Ecology & Zoology

A male fish can size up potential rivals, and even rank them from strongest to weakest, simply by watching how they perform in territorial fights with other males, according to a new study by Stanford University scientists. The researchers say their discovery provides the first direct evidence that fish, like people, can use logical reasoning to figure out their place in the pecking order.

The study, published in the Jan. 25 edition of the journal Nature, is based on a unique experiment with cichlids (SIK-lids), small territorial fish from Africa. "In their natural habitat, male cichlids are constantly trying to ascend socially by beating each other up," said study co-author Russell D. Fernald, professor of biological sciences at Stanford.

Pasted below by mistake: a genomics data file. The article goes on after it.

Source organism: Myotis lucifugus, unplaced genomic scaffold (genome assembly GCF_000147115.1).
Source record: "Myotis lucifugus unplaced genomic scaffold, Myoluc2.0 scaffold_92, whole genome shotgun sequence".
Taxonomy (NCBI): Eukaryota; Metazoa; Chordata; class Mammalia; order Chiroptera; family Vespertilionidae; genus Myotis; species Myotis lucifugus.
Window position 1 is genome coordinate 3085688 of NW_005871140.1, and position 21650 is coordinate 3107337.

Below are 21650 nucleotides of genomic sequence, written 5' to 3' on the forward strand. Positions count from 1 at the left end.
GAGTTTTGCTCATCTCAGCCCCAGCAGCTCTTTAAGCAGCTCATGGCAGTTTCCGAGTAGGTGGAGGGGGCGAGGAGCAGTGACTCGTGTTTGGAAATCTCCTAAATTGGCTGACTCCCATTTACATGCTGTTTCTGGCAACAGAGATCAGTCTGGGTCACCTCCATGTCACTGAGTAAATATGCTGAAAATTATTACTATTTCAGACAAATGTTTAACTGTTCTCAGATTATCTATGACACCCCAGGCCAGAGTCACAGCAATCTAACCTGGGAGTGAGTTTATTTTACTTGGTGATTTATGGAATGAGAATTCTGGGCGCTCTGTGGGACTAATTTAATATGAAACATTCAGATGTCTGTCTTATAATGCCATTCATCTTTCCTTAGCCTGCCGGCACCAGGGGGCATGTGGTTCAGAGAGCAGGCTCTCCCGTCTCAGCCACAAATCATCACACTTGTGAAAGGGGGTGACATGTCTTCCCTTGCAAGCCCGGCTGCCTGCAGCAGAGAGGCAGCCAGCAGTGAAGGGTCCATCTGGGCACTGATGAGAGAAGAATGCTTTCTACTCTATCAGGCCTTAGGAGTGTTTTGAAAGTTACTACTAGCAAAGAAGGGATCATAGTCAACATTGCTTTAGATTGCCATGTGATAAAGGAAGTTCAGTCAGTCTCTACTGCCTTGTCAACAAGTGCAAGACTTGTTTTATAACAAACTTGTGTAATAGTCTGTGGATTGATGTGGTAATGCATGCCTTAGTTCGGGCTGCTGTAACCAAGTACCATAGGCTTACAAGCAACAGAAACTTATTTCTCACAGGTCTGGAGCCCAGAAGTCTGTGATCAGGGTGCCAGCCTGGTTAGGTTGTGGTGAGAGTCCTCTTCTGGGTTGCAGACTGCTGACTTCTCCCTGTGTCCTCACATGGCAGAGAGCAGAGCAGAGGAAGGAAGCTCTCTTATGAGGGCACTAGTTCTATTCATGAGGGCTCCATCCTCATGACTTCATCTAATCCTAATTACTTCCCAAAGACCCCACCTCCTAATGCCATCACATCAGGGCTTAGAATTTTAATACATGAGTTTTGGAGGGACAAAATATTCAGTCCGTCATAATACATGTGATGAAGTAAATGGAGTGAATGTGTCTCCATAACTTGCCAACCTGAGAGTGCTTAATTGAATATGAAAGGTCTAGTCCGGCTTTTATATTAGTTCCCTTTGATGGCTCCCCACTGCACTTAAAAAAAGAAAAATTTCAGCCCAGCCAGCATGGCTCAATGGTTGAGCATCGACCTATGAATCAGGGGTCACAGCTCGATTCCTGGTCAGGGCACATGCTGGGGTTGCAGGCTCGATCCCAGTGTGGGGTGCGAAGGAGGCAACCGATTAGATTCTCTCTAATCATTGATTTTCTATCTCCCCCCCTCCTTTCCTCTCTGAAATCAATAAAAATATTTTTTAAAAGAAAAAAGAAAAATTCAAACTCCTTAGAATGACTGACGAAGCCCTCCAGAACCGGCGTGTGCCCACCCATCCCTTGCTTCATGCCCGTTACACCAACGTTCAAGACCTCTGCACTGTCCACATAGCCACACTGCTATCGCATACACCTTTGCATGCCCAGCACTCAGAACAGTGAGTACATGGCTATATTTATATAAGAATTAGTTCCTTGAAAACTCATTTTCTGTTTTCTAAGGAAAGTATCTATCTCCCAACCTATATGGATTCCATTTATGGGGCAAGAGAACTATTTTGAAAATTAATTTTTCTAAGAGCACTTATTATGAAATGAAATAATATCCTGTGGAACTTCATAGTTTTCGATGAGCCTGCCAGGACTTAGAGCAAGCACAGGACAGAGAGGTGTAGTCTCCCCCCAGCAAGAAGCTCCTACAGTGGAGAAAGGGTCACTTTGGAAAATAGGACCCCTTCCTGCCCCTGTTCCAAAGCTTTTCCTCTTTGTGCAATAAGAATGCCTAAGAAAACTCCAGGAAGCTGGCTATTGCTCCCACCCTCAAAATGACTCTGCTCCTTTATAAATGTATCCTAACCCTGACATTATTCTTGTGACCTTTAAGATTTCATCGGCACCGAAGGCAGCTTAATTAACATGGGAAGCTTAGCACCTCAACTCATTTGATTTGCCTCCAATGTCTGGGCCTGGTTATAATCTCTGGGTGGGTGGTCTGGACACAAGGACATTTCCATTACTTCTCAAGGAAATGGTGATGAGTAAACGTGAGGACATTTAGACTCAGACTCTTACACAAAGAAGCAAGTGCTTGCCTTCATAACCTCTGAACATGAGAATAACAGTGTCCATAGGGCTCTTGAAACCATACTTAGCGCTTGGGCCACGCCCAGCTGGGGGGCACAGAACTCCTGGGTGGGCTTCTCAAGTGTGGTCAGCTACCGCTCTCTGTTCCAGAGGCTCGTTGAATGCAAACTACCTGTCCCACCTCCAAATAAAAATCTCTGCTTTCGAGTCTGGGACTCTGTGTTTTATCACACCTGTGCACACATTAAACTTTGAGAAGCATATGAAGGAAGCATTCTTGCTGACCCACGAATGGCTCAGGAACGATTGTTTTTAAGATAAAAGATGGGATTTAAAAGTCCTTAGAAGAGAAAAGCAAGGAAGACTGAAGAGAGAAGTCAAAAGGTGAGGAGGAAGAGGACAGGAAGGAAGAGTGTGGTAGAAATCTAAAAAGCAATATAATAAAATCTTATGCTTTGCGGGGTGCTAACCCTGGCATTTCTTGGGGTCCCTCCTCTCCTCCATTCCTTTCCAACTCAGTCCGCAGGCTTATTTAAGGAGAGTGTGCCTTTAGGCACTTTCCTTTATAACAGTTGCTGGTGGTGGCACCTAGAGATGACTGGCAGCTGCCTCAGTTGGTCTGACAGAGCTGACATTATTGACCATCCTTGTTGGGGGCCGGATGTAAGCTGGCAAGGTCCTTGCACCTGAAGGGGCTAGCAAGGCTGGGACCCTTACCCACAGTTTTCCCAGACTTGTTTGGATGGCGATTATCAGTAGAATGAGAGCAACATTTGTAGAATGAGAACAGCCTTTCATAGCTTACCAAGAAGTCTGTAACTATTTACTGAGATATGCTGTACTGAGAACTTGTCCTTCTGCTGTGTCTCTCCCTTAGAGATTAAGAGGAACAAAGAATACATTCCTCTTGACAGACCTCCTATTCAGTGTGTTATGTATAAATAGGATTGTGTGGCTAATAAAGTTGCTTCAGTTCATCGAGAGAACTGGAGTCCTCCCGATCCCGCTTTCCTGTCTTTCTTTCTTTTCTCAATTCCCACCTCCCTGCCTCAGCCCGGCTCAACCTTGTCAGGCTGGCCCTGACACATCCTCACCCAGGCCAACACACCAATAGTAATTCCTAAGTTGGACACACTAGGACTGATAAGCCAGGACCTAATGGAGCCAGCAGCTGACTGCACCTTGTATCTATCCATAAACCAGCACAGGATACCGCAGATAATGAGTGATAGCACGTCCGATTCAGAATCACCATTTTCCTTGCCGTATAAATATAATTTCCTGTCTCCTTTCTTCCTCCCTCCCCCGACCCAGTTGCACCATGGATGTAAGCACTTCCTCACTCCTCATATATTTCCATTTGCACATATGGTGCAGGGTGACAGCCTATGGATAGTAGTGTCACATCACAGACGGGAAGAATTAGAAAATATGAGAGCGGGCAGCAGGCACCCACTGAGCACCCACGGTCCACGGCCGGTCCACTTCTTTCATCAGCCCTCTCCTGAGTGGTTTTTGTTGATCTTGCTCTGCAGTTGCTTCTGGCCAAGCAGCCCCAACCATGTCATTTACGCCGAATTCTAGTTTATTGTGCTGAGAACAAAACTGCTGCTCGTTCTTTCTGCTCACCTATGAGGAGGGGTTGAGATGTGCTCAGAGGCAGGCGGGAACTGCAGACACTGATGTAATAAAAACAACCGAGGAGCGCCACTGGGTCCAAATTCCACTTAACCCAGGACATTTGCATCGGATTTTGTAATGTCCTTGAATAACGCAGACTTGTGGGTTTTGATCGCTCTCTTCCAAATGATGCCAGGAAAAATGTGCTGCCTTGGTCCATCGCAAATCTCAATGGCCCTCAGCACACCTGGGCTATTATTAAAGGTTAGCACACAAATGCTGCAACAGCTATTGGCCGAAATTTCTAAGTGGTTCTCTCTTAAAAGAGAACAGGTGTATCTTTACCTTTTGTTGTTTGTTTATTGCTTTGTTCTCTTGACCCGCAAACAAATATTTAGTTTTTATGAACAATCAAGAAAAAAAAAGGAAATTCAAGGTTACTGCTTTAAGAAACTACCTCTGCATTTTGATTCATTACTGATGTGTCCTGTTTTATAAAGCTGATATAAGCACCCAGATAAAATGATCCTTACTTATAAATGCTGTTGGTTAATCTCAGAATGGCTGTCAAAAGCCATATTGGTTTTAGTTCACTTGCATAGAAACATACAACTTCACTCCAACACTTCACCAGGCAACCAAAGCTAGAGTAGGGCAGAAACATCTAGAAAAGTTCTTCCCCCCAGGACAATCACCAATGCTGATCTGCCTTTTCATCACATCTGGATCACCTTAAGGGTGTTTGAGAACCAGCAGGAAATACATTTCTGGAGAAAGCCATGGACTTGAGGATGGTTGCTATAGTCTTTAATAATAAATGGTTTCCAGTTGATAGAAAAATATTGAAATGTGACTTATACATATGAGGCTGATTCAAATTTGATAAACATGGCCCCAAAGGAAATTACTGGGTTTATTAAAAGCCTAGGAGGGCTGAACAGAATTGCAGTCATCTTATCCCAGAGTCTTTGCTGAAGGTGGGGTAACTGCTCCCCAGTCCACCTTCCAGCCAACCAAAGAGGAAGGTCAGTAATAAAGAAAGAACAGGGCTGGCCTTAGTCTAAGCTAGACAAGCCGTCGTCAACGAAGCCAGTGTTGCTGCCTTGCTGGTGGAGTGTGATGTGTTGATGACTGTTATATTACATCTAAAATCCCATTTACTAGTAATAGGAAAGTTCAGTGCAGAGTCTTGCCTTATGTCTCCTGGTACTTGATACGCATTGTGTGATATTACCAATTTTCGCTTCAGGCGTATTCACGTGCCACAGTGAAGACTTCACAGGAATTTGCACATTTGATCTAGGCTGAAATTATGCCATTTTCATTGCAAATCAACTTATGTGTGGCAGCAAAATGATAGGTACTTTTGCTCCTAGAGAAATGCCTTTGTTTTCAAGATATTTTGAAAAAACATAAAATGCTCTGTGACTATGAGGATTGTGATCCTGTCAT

Despite the icy cold and darkness, beneath the frozen surface of the sea in Antarctica thrives a rich and complex array of plants and animals. But what will happen to all those creatures if global warming reduces the ice-cover, as is predicted for coming decades?

UNSW marine ecologists Dr Emma Johnston and Graeme Clark have been working with the Australian Antarctic Division to survey marine communities along the striking coast of Wilkes Land, east Antarctica.


The stark beauty of Antarctica's ice hides a wealth of marine life. Copyright Graeme Clark UNSW.